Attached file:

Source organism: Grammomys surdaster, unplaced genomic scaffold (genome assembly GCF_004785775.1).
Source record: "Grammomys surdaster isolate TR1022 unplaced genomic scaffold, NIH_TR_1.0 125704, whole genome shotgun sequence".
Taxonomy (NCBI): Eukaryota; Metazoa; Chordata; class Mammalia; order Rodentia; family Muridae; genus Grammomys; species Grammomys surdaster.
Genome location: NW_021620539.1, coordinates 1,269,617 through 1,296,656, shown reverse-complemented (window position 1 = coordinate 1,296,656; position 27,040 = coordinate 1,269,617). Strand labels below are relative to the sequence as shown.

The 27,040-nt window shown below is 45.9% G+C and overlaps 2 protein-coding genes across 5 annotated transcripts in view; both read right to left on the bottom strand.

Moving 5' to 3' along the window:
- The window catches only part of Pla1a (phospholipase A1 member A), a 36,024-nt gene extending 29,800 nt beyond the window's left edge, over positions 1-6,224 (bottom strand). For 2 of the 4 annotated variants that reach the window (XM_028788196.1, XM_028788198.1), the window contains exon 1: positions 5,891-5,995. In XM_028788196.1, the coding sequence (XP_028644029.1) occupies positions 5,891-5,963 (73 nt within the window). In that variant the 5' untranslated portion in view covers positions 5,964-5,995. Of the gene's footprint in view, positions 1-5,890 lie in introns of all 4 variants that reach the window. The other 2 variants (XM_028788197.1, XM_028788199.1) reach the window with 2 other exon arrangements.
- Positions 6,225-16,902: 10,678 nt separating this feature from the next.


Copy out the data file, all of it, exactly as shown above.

Source organism: Grammomys surdaster, unplaced genomic scaffold (genome assembly GCF_004785775.1).
Source record: "Grammomys surdaster isolate TR1022 unplaced genomic scaffold, NIH_TR_1.0 125704, whole genome shotgun sequence".
Taxonomy (NCBI): Eukaryota; Metazoa; Chordata; class Mammalia; order Rodentia; family Muridae; genus Grammomys; species Grammomys surdaster.
Genome location: NW_021620539.1, coordinates 1,269,617 through 1,296,656, shown reverse-complemented (window position 1 = coordinate 1,296,656; position 27,040 = coordinate 1,269,617). Strand labels below are relative to the sequence as shown.

The 27,040-nt window shown below is 45.9% G+C and overlaps 2 protein-coding genes across 5 annotated transcripts in view; both read right to left on the bottom strand.

Moving 5' to 3' along the window:
- The window catches only part of Pla1a (phospholipase A1 member A), a 36,024-nt gene extending 29,800 nt beyond the window's left edge, over positions 1-6,224 (bottom strand). For 2 of the 4 annotated variants that reach the window (XM_028788196.1, XM_028788198.1), the window contains exon 1: positions 5,891-5,995. In XM_028788196.1, the coding sequence (XP_028644029.1) occupies positions 5,891-5,963 (73 nt within the window). In that variant the 5' untranslated portion in view covers positions 5,964-5,995. Of the gene's footprint in view, positions 1-5,890 lie in introns of all 4 variants that reach the window. The other 2 variants (XM_028788197.1, XM_028788199.1) reach the window with 2 other exon arrangements.
- Positions 6,225-16,902: 10,678 nt separating this feature from the next.